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My best friend, Anna James, likes to start the New Year by choosing a word that represents what she wants to cultivate in her life. Among those she’s chosen in the past are “creativity” and “habits.”

She and I were texting a week or two back when she told me she’d chosen her word for 2021: grit.

I was instantly envious of her word, which sounds so tough and determined (plus serves up a side of nostalgia for the Sell Grit! advertisements in my childhood comics). There’s a tenacity to grit I couldn’t help but admire, and I was immediately scrambling to find the perfect word of my own.

This year has been so strange that the only words that would surface were far too obvious: Survival. Perseverance. Patience.

Determined to find a focus for 2021, I continued batting around words. One surfaced several times: friends. I shared it with Anna.

“That’s a great word,” Anna said, ever the encourager. She insisted it shouldn’t be too difficult.

Even though I’ve always been quiet and shy, I generally never struggled with making friends. At least, not until I moved to Atlanta to be with Don.

My first job in the city was a long-term contract position with an architectural firm staffed largely with those straight from college. I made a few friends at the lunch buddy level, but no real connections. Since then, I’ve worked for a large recruiting firm whose staff is, once again, very young. Before Atlanta, I had friends both far younger and much older than me, yet I seem unable to find common ground to build on here.

“I think it’s the nature of the work most of the people there do,” my daughter said as she and I were driving to Charlotte and I brought up the subject. “Maybe the people drawn to recruiting are just too different. They’re money-motivated extroverts. You aren’t.”

She reminded me how she initially had trouble finding “her people” in Atlanta, until she accepted a position at a pet food store. Every one of the store’s workers had been attracted to the job because they wanted to be around dogs and dog-people. They were like-minded, with similar priorities. Driven more by their love for animals than their need for ladder climbing or a high income. It made sense that they all became such close friends, both at work and outside.

This reminded me of something I read about years ago. The actor Charlton Heston was talking about how, when they were filming the original “Planet of the Apes” in the late 1960s, there was a bizarre segregation among the actors during lunch. Those who were made up as chimpanzees would eat with the other chimpanzees; the gorillas with the other gorillas; orangutans with orangutans. The human actors would go off and eat by themselves. They were all still ordinary humans under their makeup and masks, yet without conscious thought about what they were doing or why, they sought out others who were like them.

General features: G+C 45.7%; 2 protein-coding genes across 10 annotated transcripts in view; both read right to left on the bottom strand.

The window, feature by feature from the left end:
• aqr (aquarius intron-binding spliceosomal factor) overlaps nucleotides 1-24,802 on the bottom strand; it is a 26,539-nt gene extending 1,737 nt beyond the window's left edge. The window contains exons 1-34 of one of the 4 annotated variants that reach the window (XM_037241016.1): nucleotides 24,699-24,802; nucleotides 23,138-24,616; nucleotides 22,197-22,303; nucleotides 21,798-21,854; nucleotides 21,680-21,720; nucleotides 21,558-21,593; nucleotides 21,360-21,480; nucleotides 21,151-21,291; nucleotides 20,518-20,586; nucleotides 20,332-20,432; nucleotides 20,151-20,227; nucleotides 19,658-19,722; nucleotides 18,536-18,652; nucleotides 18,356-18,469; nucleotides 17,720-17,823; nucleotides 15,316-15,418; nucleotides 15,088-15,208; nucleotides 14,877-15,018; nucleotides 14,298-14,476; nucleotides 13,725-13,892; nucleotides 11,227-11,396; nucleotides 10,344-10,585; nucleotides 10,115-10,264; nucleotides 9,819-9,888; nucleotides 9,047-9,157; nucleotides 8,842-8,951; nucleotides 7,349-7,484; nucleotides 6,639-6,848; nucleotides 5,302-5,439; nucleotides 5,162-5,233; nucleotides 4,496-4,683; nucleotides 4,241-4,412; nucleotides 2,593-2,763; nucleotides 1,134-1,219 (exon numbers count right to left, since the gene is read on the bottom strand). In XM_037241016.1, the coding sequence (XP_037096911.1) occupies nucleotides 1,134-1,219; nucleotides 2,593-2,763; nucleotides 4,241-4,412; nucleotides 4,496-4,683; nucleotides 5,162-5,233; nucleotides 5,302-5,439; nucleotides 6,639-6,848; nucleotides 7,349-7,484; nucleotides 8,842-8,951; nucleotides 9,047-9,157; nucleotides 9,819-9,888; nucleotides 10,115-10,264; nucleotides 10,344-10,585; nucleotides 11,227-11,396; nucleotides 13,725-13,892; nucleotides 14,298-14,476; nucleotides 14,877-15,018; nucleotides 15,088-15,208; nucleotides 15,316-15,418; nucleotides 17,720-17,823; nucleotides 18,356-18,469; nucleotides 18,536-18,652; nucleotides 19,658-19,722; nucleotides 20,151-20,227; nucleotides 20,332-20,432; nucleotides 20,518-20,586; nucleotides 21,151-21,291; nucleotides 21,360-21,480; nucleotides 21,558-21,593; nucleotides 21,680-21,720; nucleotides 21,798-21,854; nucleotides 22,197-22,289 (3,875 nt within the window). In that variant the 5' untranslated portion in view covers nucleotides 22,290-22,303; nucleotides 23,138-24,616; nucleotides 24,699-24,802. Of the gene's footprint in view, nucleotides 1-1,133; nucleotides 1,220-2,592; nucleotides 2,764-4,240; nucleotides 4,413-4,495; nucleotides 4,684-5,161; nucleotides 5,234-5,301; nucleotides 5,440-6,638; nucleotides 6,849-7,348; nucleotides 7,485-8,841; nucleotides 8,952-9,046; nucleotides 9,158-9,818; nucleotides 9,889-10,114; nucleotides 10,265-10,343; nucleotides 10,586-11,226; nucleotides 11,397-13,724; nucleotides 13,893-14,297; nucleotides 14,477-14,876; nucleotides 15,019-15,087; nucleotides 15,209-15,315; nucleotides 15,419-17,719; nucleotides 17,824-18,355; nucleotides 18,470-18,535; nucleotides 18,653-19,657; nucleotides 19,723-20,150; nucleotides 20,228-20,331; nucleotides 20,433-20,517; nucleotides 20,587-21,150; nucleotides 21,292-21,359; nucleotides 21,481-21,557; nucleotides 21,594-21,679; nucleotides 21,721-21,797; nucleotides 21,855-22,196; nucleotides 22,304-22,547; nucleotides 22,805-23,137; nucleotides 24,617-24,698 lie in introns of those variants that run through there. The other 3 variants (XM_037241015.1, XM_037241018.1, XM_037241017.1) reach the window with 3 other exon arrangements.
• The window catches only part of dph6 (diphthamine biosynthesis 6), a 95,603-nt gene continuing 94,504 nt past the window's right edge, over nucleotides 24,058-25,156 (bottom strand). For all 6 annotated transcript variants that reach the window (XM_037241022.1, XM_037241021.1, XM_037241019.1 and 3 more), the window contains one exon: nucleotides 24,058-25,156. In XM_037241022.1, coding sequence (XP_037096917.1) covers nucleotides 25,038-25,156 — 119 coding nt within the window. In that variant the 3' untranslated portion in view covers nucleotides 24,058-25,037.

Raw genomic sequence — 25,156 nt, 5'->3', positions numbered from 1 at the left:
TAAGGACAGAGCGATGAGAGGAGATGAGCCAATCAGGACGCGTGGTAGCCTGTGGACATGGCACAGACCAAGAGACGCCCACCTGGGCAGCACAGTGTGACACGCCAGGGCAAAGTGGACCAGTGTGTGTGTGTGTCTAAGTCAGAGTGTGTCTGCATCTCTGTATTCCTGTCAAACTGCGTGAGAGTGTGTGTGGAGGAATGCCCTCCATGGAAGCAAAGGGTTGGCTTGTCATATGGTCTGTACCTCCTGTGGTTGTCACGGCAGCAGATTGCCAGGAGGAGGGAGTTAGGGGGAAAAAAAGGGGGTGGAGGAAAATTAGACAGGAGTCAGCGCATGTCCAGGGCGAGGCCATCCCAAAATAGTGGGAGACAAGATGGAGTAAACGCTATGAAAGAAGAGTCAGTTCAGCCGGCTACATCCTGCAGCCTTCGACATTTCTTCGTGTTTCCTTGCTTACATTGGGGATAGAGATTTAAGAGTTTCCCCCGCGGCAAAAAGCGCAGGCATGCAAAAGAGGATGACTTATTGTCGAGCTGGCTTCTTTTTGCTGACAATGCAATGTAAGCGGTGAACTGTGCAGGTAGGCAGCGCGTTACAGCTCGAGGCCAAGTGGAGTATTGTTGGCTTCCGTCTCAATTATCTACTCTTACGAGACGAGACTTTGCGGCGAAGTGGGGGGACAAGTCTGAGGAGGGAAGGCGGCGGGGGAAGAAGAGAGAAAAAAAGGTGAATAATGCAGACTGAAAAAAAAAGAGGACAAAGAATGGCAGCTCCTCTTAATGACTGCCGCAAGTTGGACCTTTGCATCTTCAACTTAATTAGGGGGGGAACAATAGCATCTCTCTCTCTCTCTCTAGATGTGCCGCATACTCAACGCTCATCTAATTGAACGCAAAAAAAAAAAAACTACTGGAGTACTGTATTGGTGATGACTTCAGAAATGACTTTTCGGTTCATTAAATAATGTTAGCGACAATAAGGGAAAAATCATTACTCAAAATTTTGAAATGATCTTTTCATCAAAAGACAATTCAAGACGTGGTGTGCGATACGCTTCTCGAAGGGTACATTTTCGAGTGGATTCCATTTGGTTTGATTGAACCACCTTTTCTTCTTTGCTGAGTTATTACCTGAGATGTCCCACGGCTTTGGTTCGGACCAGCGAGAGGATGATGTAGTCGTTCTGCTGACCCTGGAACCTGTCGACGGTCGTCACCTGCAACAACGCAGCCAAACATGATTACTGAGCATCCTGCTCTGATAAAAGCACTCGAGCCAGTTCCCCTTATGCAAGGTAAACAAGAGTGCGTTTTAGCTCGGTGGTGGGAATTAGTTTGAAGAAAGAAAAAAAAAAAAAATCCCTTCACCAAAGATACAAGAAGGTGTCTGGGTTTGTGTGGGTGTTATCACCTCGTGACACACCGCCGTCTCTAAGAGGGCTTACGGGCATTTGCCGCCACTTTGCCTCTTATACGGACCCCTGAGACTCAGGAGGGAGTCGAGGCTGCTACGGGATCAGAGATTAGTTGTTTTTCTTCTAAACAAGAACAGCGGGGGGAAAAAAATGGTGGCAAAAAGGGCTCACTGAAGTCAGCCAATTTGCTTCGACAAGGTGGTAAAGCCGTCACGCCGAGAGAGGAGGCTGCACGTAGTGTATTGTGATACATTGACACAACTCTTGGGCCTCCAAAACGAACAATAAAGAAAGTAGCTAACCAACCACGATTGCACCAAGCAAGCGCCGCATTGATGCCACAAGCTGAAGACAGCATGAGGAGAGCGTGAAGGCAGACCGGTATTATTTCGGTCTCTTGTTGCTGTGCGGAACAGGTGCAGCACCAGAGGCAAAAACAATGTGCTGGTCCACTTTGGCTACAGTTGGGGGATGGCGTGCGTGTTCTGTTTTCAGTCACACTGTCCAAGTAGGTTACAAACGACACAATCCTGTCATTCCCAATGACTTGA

Before COVID-19 changed the world, I went to lunch with a group of women who were all strangers to each other. We went around the table introducing ourselves. The first to speak mentioned she and her husband had recently bought a little beach house. The next talked of their cabin in the mountains. Another, their place on the lake. I was formulating how to phrase something about having adorable twin pallets under the interstate bridge when I realized it might be better to excuse myself altogether.

I was the opossum attempting to dine in the midst of gazelles.

People who are outgoing seek the company of other extroverts. Thoroughbreds want to run with other thoroughbreds.

People who love seclusion, mountains and quiet generally don’t move to the city, and they probably shouldn’t expect to find like-minded friends there if they do.

Which I’ve done.

But I’m dogged. Determined. And dad-gummit, I’ve got grit. If I really do plan to find my people next year, I guess I need to look away from the office and more toward the things that define me.

Writing. Refinishing. Rockets. Ray guns.

And squirrels.

Karin Fuller can be reached via email at